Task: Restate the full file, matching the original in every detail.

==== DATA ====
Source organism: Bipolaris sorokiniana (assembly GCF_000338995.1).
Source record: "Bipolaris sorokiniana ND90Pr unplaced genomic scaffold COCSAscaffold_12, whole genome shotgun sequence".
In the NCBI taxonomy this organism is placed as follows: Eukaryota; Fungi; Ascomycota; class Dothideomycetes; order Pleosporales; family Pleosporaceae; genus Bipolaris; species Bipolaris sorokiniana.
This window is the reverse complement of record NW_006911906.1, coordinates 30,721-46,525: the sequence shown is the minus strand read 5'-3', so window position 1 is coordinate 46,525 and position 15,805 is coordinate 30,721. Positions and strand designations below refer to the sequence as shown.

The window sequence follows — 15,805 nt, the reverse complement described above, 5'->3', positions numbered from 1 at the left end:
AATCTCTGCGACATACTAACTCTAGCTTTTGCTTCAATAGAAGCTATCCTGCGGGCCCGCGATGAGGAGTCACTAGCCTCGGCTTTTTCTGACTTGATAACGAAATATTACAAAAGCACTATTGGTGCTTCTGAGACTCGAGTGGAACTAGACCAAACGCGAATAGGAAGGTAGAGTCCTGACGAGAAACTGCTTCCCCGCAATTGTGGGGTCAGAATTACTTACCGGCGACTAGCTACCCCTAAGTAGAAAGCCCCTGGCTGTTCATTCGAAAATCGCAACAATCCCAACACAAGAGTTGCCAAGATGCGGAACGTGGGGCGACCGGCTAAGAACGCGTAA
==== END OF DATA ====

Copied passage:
Source organism: Bipolaris sorokiniana (assembly GCF_000338995.1).
Source record: "Bipolaris sorokiniana ND90Pr unplaced genomic scaffold COCSAscaffold_12, whole genome shotgun sequence".
In the NCBI taxonomy this organism is placed as follows: Eukaryota; Fungi; Ascomycota; class Dothideomycetes; order Pleosporales; family Pleosporaceae; genus Bipolaris; species Bipolaris sorokiniana.
This window is the reverse complement of record NW_006911906.1, coordinates 30,721-46,525: the sequence shown is the minus strand read 5'-3', so window position 1 is coordinate 46,525 and position 15,805 is coordinate 30,721. Positions and strand designations below refer to the sequence as shown.

The window sequence follows — 15,805 nt, the reverse complement described above, 5'->3', positions numbered from 1 at the left end:
AATCTCTGCGACATACTAACTCTAGCTTTTGCTTCAATAGAAGCTATCCTGCGGGCCCGCGATGAGGAGTCACTAGCCTCGGCTTTTTCTGACTTGATAACGAAATATTACAAAAGCACTATTGGTGCTTCTGAGACTCGAGTGGAACTAGACCAAACGCGAATAGGAAGGTAGAGTCCTGACGAGAAACTGCTTCCCCGCAATTGTGGGGTCAGAATTACTTACCGGCGACTAGCTACCCCTAAGTAGAAAGCCCCTGGCTGTTCATTCGAAAATCGCAACAATCCCAACACAAGAGTTGCCAAGATGCGGAACGTGGGGCGACCGGCTAAGAACGCGTAA